Cathedral Academy at Pompei adds math and culture to get results


By Jennika Baines
Sun Associate Editor

cathedral_beadsIt can be tough enough to prove to students that math skills are something they’ll use in the future. But teachers at Cathedral Academy at Pompei (CAP) are showing students that math is an integral part of their heritage as well.

Using an innovative learning program called ethnomathematics, teachers are leading lessons in topics like basic algebra and logic by showing how these skills are used in cultures around the world.

Cultural diversity is a defining characteristic of the neighborhood around CAP because the school is located in a section of Syracuse with many immigrant and minority households. Teachers incorporate the cultures of the students in their classroom, and Patricia Ruggiano Schmidt, principal at CAP, said this shows the children that math is something that is used in everyday life around the world.


“It’s culturally responsive and relates to the children in the classroom,” Schmidt said. “Ethnomathematics makes math relevant to the lives of the children, so they grasp it faster and they do better in testing.”

On a rainy Tuesday morning, Annemarie Bono, a third grade pre-service teacher, showed her students a book with illustrations of the different colors and patterns in traditional African dress.

“Who can tell me what a pattern is?” she asked. After a few guesses from the students, one girl raised her hand and said, “It’s when you do colors over and over again.”

Bono nodded and said that there could also be number patterns and letter patterns and even patterns to the activities the students do in a day. “In the African culture I found a lot of bead patterns,” she said. Another little girl raised her hand. “My mom has a patterned necklace that’s black and white,” she said.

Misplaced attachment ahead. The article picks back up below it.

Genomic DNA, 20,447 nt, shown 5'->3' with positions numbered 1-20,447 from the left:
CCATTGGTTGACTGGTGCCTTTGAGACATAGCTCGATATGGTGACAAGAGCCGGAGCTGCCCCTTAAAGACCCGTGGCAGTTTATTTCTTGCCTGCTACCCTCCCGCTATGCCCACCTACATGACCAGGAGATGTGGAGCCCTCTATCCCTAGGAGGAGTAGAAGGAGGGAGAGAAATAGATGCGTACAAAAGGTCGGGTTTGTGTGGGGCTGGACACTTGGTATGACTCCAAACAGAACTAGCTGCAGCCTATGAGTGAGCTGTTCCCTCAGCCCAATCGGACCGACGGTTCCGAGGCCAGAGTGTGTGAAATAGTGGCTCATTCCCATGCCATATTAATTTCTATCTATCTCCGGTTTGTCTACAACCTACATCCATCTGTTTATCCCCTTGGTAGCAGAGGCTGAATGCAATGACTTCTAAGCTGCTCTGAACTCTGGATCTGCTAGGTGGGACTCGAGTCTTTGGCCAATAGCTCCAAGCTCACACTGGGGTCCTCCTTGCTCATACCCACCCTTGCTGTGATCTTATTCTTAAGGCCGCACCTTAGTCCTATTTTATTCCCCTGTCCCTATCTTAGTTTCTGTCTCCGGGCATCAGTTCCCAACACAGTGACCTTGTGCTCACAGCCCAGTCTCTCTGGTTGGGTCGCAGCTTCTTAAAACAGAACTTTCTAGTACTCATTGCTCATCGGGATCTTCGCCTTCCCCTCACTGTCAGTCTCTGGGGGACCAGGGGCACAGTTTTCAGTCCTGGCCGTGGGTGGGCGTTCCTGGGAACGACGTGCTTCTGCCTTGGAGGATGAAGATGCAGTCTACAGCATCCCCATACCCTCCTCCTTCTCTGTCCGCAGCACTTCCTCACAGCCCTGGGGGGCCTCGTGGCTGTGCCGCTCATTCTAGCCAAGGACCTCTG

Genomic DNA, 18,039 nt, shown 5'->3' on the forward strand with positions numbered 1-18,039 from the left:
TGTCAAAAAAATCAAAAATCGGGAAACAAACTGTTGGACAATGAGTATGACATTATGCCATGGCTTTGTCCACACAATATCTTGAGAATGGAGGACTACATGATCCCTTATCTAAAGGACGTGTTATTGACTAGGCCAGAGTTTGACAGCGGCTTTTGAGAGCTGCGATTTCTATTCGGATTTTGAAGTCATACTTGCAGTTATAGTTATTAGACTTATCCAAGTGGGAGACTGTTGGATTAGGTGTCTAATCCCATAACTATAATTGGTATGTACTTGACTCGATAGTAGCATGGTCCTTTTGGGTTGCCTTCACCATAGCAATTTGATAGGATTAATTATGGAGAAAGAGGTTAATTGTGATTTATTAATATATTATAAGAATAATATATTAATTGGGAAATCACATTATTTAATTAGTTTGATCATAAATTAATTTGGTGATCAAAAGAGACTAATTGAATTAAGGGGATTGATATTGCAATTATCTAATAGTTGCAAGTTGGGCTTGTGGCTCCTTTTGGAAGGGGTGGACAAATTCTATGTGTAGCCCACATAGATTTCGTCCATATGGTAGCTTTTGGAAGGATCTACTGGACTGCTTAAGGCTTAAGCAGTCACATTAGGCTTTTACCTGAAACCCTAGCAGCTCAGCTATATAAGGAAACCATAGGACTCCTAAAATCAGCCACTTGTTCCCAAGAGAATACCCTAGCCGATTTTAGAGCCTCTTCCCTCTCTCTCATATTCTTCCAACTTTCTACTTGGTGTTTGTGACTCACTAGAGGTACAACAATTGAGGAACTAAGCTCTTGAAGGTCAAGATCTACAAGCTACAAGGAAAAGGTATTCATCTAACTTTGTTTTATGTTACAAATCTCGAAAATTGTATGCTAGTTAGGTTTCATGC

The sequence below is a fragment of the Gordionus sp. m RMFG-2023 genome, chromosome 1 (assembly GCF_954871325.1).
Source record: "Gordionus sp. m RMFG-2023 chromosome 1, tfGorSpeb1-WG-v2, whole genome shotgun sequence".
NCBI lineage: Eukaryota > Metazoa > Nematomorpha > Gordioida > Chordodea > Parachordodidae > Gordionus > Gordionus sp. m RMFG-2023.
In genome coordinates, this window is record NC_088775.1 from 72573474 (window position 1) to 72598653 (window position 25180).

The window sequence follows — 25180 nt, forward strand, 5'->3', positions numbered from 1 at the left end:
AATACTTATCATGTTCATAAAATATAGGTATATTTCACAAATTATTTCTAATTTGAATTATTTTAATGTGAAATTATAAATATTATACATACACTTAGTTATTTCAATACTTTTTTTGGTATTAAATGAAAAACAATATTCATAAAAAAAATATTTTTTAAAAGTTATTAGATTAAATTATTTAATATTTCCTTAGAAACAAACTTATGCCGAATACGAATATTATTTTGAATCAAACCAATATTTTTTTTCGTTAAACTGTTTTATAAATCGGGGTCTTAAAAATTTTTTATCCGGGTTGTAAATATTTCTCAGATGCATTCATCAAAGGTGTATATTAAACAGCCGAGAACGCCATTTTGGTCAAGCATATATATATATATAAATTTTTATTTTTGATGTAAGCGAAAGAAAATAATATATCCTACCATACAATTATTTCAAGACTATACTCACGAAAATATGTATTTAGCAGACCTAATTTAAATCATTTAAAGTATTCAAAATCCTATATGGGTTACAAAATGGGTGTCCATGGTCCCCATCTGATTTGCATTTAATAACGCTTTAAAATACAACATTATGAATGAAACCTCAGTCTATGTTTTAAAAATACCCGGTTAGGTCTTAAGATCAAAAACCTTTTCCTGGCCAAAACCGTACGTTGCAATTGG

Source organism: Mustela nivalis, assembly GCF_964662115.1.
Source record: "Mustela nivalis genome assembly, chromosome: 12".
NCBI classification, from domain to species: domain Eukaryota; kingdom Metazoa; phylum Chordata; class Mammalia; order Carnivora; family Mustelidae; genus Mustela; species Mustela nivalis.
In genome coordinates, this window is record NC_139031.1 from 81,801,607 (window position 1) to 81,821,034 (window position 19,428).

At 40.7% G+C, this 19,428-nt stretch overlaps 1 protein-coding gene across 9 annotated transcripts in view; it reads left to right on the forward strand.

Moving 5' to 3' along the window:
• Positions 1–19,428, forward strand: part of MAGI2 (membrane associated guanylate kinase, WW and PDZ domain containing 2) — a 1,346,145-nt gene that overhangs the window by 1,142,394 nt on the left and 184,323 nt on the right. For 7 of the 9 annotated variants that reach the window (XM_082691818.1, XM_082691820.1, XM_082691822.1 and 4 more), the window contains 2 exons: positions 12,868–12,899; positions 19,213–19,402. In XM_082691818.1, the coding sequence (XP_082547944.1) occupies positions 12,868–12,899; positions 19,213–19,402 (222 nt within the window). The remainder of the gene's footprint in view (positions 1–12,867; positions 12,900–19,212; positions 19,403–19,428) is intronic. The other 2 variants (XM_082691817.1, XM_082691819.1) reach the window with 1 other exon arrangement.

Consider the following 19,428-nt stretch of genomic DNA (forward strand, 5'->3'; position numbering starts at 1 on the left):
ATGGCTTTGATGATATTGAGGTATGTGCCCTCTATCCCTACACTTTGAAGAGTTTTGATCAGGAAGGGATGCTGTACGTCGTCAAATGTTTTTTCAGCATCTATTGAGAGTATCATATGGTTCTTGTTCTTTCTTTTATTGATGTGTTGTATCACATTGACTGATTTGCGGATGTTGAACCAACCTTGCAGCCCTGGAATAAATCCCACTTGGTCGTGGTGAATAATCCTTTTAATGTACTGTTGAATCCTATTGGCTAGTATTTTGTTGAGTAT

Bono showed the children photos of beaded necklaces and bracelets and then handed out small bags of plastic beads. She encouraged the children to make a pattern like the one she was making.

“I want to see if you can follow my pattern,” Bono told the children. “I have a green bead and I have a blue bead. You can use whatever colors you want as long as you follow my pattern. Now I have another green and I have another blue.”

The children bent over their desks, recreating the pattern in bright pinks, oranges and reds.

Down the hall, in Kristan Spencer’s fifth-grade classroom, students were figuring out a logic problem on a screen at the front of the classroom: “Jel, Shekera, Doal and Abiel were the first four finishers in the race. Jel did not come in first. Shekera finished before Jel….”

Spencer then passed out a sheet with different country’s flags and a separate sheet with the names of the countries. As the children cut the flags out, they chattered about the ones they recognized from home. One little boy pointed out that Vietnam has two flags, and Spencer asked him if he knew which was on the sheet. “That’s North. The South is yellow and has three lines,” he said.

Spencer then put up another logic problem: “The Sudanese and Egyptian flags have black on them. The flags for Vietnam and Panama both have stars….” The students had to use logic to match the country names with the right flag.

Schmidt said teachers learned to implement the program after attending an in-service conference at the school led by Viola Paris. Schmidt supervised the writing of Paris’s master’s thesis on ethnomathematics at Le Moyne College and said she became very excited about the idea.

“The whole acculturation idea makes everyone share in the learning process,” Schmidt said, “the students, the teachers, everyone.”

Another part of the reason Schmidt said she’s so excited is the opportunity to build on connections between one another as Jesus encouraged everyone to do in the Gospel. “I really believe it’s what Jesus would do,” she said.

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